- Pun intended, right?
David: Definitely (laughs). There were places where people went literally bonkers! We had a lot of people contacting us after that tour and people ‘hitting’ our videos online. I think that, overnight, one Hell video went over 60,000 hits on that tour, so…we got a lot of people’s attention on that tour and I think that half an hour is enough to do that. It was a relentless set (laughs) and when we get an hour in our hands we can play with them more – we’ll get to do the other things we do when we slow things down and become more moody. When it gets dark we get to use the atmosphere a bit more and we’ll get them with that too, I hope.
- I have been living in the UK for almost twelve years now and I think I have developed a good understanding of how British people think and behave. I would describe Hell as a quintessentially British band: the humour, the sarcasm, the choice of words to bring across a message – all attest to this. Now, how does a band like you manage to become relevant to people whose ethnic, cultural and even religious background is so different than yours?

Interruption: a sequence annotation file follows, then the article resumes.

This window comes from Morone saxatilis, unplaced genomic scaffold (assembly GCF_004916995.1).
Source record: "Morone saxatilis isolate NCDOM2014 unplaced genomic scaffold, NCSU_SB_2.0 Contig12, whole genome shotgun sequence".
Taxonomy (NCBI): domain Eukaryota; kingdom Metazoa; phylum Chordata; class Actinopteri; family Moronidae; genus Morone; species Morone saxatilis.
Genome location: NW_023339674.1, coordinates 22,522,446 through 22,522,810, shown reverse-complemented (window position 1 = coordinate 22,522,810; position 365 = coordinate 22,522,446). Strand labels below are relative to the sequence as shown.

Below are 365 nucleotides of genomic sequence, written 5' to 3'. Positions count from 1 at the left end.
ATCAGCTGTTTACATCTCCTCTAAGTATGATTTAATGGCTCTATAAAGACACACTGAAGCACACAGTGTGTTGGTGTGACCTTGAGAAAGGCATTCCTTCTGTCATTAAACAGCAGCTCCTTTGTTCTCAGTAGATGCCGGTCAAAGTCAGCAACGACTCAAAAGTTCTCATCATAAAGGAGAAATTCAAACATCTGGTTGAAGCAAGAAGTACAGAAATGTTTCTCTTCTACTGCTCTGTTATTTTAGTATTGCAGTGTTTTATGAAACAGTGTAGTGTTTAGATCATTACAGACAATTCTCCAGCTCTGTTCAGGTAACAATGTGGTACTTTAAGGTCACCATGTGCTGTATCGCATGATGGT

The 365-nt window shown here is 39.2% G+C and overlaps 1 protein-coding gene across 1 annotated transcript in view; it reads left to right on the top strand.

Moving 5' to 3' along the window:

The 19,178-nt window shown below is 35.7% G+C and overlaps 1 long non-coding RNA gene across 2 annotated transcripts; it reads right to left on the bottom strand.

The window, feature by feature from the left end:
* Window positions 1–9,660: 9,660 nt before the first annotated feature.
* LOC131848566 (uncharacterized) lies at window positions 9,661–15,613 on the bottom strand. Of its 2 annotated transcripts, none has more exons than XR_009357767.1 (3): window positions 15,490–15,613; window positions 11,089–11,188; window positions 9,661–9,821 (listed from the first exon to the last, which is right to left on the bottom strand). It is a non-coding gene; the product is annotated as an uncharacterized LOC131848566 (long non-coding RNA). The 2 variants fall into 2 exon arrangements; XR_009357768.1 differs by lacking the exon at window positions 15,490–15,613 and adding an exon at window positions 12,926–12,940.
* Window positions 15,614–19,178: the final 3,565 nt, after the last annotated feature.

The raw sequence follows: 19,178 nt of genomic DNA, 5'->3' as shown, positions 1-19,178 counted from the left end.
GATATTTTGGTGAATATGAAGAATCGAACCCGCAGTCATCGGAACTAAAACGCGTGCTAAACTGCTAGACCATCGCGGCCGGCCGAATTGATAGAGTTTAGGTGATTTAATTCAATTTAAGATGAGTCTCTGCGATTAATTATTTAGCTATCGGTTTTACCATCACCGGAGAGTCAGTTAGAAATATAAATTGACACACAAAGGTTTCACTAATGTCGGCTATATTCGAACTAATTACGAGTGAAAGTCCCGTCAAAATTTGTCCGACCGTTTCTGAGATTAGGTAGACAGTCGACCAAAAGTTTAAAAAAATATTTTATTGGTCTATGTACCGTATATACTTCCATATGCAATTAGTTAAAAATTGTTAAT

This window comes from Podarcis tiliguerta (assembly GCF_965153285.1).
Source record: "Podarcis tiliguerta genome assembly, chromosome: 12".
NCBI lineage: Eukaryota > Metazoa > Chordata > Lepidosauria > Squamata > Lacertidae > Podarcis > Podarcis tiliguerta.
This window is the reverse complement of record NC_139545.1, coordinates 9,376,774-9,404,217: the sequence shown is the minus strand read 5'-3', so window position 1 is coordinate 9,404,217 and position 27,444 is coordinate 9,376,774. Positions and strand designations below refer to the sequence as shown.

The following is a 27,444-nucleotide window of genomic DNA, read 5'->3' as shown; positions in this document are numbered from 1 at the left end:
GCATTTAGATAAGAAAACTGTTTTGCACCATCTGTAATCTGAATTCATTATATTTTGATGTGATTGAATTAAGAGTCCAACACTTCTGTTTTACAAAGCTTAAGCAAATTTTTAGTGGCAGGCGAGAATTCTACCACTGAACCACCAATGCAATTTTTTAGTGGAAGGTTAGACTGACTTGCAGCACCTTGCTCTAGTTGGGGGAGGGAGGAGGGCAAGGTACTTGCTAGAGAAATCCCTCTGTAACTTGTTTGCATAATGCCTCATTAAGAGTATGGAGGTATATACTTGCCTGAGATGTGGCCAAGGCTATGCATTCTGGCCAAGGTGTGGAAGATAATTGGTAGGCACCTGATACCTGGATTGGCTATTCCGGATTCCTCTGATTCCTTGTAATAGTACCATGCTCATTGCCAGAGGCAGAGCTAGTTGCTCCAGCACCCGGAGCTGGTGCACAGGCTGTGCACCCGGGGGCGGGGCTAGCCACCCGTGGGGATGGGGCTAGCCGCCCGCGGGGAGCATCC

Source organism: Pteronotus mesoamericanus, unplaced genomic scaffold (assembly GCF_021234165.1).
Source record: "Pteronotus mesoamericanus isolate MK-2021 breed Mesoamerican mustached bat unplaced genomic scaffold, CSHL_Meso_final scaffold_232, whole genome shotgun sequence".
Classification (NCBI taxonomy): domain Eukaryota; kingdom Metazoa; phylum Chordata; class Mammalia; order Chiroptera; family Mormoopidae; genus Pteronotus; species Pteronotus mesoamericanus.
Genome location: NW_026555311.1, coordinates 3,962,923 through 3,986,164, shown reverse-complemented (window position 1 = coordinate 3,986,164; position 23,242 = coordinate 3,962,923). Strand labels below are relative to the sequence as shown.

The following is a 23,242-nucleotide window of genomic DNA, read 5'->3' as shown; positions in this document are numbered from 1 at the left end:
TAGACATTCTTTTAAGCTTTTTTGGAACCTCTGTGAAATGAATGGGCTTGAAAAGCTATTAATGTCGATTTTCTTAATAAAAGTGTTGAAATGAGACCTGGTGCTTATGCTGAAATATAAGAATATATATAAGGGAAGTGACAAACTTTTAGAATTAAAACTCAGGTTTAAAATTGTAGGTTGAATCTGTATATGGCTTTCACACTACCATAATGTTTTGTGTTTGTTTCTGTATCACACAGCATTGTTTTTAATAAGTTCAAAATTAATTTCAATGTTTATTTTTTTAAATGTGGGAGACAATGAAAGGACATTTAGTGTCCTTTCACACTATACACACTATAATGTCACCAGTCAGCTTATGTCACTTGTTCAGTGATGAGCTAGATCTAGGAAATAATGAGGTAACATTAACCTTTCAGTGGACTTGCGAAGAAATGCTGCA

David: I think that the world is so well versed to British film. You have British films, British TV series and sitcoms that are being watched all over the world. There’s certainly an “Englishness” in what we do and we certainly push that because it is very important to us to sound English. When I use my vocals, I always make sure that it sounds English because we simply don’t want to sound like an American band. Even European bands use vocalists who sound American which gives a kind of glossy sheen to whatever they sing. There’s something about the English accent…I suppose with my Shakespearean background, people who have seen a Shakespearean play and they have heard the accent they recognise this wordy quality and appreciate the fact that there’s something very English about it. I think that this accent is quite sinister in the same way that Latin is when used by the Catholic Church. They used Latin, amongst other reasons, for the way it sounded. It excluded people who couldn’t speak it and the way the priests made it sound was very articulate and very arresting to listen to. I try to do the same thing with the Hell lyrics. I think that the way we craft our words is arresting, it’s designed to be heard and makes people think: “Wow – this thing sounds important”! I think that all that is there.